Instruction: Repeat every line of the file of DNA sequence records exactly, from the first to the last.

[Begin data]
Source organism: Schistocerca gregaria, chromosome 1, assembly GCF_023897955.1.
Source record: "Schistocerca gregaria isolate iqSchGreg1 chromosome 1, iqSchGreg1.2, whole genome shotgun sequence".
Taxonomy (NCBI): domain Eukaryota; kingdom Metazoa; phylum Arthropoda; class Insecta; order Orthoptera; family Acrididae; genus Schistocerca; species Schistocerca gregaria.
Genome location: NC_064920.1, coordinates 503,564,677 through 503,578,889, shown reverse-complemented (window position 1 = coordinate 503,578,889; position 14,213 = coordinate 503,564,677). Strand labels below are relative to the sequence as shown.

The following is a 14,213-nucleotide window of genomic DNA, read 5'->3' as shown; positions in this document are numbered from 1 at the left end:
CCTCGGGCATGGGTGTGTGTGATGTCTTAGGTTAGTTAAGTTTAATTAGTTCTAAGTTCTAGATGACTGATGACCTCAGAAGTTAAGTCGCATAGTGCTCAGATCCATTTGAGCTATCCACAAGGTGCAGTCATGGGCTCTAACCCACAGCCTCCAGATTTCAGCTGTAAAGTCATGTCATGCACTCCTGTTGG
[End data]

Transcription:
Source organism: Schistocerca gregaria, chromosome 1, assembly GCF_023897955.1.
Source record: "Schistocerca gregaria isolate iqSchGreg1 chromosome 1, iqSchGreg1.2, whole genome shotgun sequence".
Taxonomy (NCBI): domain Eukaryota; kingdom Metazoa; phylum Arthropoda; class Insecta; order Orthoptera; family Acrididae; genus Schistocerca; species Schistocerca gregaria.
Genome location: NC_064920.1, coordinates 503,564,677 through 503,578,889, shown reverse-complemented (window position 1 = coordinate 503,578,889; position 14,213 = coordinate 503,564,677). Strand labels below are relative to the sequence as shown.

The following is a 14,213-nucleotide window of genomic DNA, read 5'->3' as shown; positions in this document are numbered from 1 at the left end:
CCTCGGGCATGGGTGTGTGTGATGTCTTAGGTTAGTTAAGTTTAATTAGTTCTAAGTTCTAGATGACTGATGACCTCAGAAGTTAAGTCGCATAGTGCTCAGATCCATTTGAGCTATCCACAAGGTGCAGTCATGGGCTCTAACCCACAGCCTCCAGATTTCAGCTGTAAAGTCATGTCATGCACTCCTGTTGG